Council Agrees to ‘Let the Voters Have Their Say’ on Retail Pot in Ouray

08/31/14 | By | More

OURAY – Voters will have a chance to decide this November whether to allow retail marijuana establishments to set up shop within city limits, and whether to charge such business an additional excise tax.

But they will not have a chance to vote on whether to allow cultivation, testing and marijuana product manufacturing facilities to come to town. That’s because the Ouray City Council decided at a work session on Monday, Aug. 25, to preemptively ban such enterprises through a new ordinance with it will introduce next month.

Mayor Pam Larson took the lead in the decision, stating that she felt Ouray did not have the land or the water resources to support such businesses, even in the C-2 zone where retail marijuana stores would be relegated should voters approve the pending ballot question.

“We could determine to send to the voters a retail issue and ban the others by ordinance,” Larson said. The remaining counselors approved of her suggestion. 

The Ouray City Council has a whole new make-up, since council decided last summer to put the retail pot question to the voters this November, in lieu of preemtively banning or permitting the industry through council action. 

At that time, council envisioned three separate ballot questions – one for commercial sales, one for cultivation, testing and manufacturing facilities, and one regarding whether to asses an extra sales tax beyond the city’s 3 percent sales tax on the sale of recreational weed. 

Although there is nothing that binds the current council to following through on the course of action that the previous council envisioned, the majority of current council members – particularly Glenn Boyd and Bette Maurer – felt it was still important to “let the voters have their say.” 

But they drew the line at retail sales, agreeing to draft an ordinance that would ban the other three commercial uses within the city. 

Larson emphasized that council could easily repeal the ordinance down the road, should it determine in the future that grow operations, and testing and manufacturing businesses would not be problematic for the city. 

Through the course of discussion, it became apparent that all five council members, including the newly appointed Dee Hilton and Carl Cockle who will be sworn in next week, were personally opposed to having retail pot in Ouray.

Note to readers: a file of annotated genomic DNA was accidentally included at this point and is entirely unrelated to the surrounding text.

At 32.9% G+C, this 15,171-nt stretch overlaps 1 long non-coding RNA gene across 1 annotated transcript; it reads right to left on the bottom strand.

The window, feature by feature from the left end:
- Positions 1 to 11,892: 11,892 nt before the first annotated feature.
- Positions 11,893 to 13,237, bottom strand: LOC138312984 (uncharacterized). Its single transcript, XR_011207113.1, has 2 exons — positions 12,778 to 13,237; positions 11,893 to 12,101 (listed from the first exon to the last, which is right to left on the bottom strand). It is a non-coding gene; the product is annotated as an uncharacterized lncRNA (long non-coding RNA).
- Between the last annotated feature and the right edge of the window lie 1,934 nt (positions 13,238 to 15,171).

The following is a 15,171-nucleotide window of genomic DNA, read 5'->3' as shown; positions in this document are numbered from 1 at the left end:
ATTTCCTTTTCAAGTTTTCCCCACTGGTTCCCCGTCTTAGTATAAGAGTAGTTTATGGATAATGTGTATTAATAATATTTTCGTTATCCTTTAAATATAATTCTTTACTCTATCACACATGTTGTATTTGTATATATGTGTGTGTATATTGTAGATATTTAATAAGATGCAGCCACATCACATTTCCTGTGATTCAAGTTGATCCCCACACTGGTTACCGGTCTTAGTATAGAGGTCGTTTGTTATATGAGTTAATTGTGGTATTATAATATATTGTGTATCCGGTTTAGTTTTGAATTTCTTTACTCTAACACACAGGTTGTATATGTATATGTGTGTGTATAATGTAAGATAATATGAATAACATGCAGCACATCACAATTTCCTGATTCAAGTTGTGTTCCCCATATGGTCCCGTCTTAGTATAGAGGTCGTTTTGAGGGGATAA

But they agreed in the end that “it is important to let the people have their say.” 

Council also agreed to ask voters to approve a 5 to 10 percent excise tax on retail marijuana sales, should the retail pot question pass. 

Council Hopes Three’s A Charm for De-Brucing Question

Ouray voters will also be asked this November to “De-Bruce” the City of Ouray’s property taxes. The move would bring in over $150,000 in new revenues to city coffers on an annual basis. 

City Clerk Kathy Elmont said she estimates the City has lost over $1 million in potential revenues since 2006 due to voters’ unwillingness in two previous elections to relieve the city’s property taxes from the confines of the Tax Payers Bill of Rights, whose author, Douglas Bruce, inspired the term “de-Brucing”.

Council agreed that the main challenge in getting Ouray voters to pass the de-Brucing question the third time around will be adequately educating them on a very confusing, complicated and polarizing issue. 

Council laid out a plan to start holding meetings with various interest groups in the community, and agreed to invite an expert on the topic to speak in Ouray sometime in the coming month and a half leading up to the election. 

The last time council put a de-Brucing question on the ballot in 2006, it failed by just 6 votes. Almost all other communities in Colorado have already de-Bruced their property taxes.

Ballot language for the two marijuana questions as well as the de-Brucing question, will be nailed down at the Sept. 2 council meeting. or Tweet @iamsamwright

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